Despite that selfmade certificates usually provide more information and a higher key size as well (well… mine do), don’t use them for the public. It’s sad, but true, that the vast majority of the users out there has no idea how certificates work – they WILL complain on first warning. And stick there, wether you try to explain or not.
Obviously, this leaves you with high security for your backend (at least you should trust yourself), but if you’ll up to provide your visitors with encryption, you have to spend money for „a third party checking“ (which, to be honest, is a joke, but well…)
Given the pricings and „for private“ – don’t even think about E(xtended)V(alidation)-Certificates. Even if you can get one, it’ll be really expensive.
So… how to „certificate“?
First of all, bookmark this URL: https://www.ssllabs.com/ssltest/. The tests done there will show you where you can improve… but now, the basics…
First of all you have to choose a certificate provider. I, for instance, stay with AlphaSSL – the pricing get’s me. But the it should be the same procedure for whatever CA you choose.
Getting your certificate
generate your servers key
$ openssl genrsa â€“out server.key 2048
Please note, the key will not be protected. This is for convenience, if you i.e. plan to automatically restart the server after a crash, power outage or the like. If you feel better, add the parameter
after genrsa. However, every time apache is to be restarted, you have to enter the password to do so…
Generate the CSR
Now that you’ve got your 2048 bit server key, the next step is to generate a certificate signing request, CSR, like follows:
openssl req â€“new â€“key server.key â€“out server.csr
Make sure(!) that the common name is exactly your fqdn (like www.server.com) – otherwise the certificate will not work with your domain name. In doubt, search the documentation of your CA for naming options or wildcard-certificates. Usually, these will cost more.
The resulting file „server.csr“ is what you have to send to your certificate provider – or, in case of AlphaSSL, paste the content into the formular at the website.
Depending on how your CA does the – very basic – validation, you’ll eventually end up with your new certificate (i’ll call it server.crt). Yay! 😉
Receive your certificate
Given that you have now your servers key (starting with —–BEGIN RSA PRIVATE KEY—–) and the certificate (starting —–BEGIN CERTIFICATE—–), you may copy them together, creating i.e. a server.pem, which now contains key and certificate. Feel free to leave them seperate if you wish. Could slightly raise security, if you care about file system permissions. But that’s for another day…
$ cat server.key > server.pem $ cat server.crt >> server.pem
Getting this certificate to work
Put it in the config!
I’ll describe this for a virtualhost, but it should be the same for single configurations. I’ll start right in the file…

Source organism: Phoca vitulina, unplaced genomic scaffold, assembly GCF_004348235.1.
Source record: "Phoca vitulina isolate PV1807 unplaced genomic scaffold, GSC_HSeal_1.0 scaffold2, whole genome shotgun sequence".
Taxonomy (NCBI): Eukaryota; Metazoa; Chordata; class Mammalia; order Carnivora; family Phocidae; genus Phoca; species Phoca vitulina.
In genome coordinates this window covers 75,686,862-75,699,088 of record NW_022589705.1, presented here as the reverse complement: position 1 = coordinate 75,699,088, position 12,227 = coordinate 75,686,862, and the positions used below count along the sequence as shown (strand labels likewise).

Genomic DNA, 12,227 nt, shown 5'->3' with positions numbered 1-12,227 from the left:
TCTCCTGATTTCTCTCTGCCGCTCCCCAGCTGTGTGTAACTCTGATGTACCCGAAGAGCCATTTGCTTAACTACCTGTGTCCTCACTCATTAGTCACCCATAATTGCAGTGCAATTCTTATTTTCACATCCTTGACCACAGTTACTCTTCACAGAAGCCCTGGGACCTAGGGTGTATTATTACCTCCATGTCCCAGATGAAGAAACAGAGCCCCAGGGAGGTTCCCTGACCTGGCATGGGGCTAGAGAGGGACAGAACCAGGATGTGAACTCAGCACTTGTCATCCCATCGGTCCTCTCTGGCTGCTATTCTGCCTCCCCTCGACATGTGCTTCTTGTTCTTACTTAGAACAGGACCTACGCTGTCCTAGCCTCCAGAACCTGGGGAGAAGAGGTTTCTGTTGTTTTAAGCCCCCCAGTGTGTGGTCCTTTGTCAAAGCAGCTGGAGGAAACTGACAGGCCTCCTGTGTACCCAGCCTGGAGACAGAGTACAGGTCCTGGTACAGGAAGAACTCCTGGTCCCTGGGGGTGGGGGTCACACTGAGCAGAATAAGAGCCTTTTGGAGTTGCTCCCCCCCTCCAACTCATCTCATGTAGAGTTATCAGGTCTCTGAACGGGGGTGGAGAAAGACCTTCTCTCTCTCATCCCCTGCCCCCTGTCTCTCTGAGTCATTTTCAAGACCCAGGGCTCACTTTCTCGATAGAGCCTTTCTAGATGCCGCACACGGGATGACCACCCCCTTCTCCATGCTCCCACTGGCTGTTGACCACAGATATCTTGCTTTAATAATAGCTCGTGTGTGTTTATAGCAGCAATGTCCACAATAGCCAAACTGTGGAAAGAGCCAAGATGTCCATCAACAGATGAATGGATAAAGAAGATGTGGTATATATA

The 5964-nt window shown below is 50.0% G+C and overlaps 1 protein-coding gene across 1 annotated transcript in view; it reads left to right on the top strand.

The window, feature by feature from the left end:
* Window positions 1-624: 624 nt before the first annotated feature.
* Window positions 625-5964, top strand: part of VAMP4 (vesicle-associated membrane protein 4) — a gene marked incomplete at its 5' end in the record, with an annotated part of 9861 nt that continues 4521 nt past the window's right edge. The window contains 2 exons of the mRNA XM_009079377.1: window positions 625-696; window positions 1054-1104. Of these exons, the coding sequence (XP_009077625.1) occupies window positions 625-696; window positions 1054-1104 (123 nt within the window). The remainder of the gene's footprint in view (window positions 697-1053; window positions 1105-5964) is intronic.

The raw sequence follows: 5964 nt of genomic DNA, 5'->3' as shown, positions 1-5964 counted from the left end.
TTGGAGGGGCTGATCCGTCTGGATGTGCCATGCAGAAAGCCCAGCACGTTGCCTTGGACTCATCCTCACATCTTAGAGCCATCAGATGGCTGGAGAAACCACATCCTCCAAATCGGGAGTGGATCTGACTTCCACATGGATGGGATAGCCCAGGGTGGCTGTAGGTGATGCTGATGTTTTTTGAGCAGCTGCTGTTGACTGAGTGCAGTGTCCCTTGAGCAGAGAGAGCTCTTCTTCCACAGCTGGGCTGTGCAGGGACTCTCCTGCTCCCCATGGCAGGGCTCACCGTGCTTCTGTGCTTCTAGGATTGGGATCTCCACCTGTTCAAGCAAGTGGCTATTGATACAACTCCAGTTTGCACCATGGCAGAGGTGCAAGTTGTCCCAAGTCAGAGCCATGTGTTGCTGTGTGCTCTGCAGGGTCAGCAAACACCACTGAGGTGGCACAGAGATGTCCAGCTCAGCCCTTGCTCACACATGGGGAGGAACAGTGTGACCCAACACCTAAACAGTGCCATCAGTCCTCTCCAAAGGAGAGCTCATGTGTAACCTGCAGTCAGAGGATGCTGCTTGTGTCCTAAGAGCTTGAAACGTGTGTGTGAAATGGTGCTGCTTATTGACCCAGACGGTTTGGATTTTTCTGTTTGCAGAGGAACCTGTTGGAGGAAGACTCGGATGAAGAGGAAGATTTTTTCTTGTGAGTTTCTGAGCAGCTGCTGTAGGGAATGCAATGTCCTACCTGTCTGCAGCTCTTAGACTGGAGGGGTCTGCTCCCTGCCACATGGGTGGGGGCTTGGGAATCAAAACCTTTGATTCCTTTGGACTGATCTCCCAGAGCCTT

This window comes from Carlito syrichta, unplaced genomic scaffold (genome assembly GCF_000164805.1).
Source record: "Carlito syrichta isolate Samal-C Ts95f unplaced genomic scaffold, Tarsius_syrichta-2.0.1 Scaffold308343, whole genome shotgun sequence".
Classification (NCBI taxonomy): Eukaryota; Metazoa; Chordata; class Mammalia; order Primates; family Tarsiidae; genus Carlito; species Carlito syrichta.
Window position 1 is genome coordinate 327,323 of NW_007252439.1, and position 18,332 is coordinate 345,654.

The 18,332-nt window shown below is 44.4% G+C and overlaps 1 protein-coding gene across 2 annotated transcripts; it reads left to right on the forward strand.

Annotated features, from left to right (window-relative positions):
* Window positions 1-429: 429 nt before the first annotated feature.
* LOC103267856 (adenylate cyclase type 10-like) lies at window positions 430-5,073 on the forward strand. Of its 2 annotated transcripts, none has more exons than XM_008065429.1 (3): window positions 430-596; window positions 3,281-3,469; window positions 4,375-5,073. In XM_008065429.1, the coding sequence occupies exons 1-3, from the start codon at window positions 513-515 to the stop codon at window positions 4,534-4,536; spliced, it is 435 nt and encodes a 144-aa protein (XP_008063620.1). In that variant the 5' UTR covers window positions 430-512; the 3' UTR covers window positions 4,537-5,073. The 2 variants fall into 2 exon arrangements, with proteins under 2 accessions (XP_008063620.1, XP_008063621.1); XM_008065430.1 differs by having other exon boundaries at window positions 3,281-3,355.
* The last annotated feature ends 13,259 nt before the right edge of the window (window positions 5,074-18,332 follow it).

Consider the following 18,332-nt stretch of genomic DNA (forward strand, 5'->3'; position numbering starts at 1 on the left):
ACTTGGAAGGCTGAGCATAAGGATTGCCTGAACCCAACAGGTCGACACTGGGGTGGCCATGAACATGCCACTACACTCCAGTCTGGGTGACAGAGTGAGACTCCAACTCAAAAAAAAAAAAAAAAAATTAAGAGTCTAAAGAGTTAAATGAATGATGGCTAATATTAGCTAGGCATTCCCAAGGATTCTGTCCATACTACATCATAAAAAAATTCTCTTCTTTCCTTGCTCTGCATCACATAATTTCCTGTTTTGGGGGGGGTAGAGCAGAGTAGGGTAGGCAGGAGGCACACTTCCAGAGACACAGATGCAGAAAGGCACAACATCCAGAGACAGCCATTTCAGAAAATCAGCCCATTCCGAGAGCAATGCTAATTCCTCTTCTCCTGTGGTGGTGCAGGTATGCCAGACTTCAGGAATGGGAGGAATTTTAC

<VirtualHost your.ip.comes.here:443> SSLEngine on SSLCertificateFile /path/to/your/server.pem
If you have left your keyfile seperate, you’ll have to add
At this point, usually any desktop client should work fine with your website (given you reloaded the apache config). However, there are a few traps hidden here…
First of all, if you check your site now, it will get a rating of „F“, for you are supporting even the oldest and the unsecurest encryptions you can buy 😉
And for second, if you try to get your site via https on an android device – i.e., with chrome – you’ll get an error. Or better, a certificate warning.
Now what? You bought a certificate and now it’s not working on mobile devices?
Well, Android i.e. takes some things more serious as the most desktop environments do, and so you (usually) have to
Fix the certificate chain
If you do the test at ssl labs you’ll eventually note, that there is one certificate missing. Most CAs use intermediate certificates for issuing the end user certificates, and you have to provide it to the client to complete the chain. This is done by adding
Your CA should have this certificates for you to download somewhere on their site.
Reload the config once again, et voilÃ¡ – site works on mobile devices. Which leaves us now to
Hands up, who wants his site visited with an REALLY outdated browser? Well, such users should have a lot of other problems by now than being concerned about the encryption of your website traffic.
So, what we’ll do is
a) kick out the unsecure ciphers and protocols, and
b) sort them so that the strongest come first.
Put the following in your apaches configuration, right after the stuff from above
SSLProtocol -ALL +SSLv3 +TLSv1 SSLHonorCipherOrder on SSLCipherSuite ECDH+AESGCM:DH+AESGCM:ECDH+AES256:DH+AES256:ECDH+AES128:DH+AES:ECDH+3DES:DH+3DES:RSA+AESGCM:RSA+AES:RSA+3DES:!aNULL:!MD5:!DSS
(i got this myself from Hynek Schlawack‘ Website – you may visit this site also, there’s a lot more of explanation. 😉
As one side effect, usually browsers should satify one of the first ciphers, which means, forward secrecy for everyone! Well, at least for those using actual browsers.
Again, relod the configs! Test your site again, and find an solid grade „A“ ranking.
Now you should decide if you stick with serving https. If so, add
Header add Strict-Transport-Security: "max-age=15768000"
to the config for the https virtualhost. For way more information about HSTS, begin at Wikipedia. In short, this instructs a capable browser (which is, all modern browsers) to ONLY get your site encrypted, once he knows about.
So that’s it – no magic behind securing websites, just getting the stuff done 🙂
Hopefully, this text may have helped.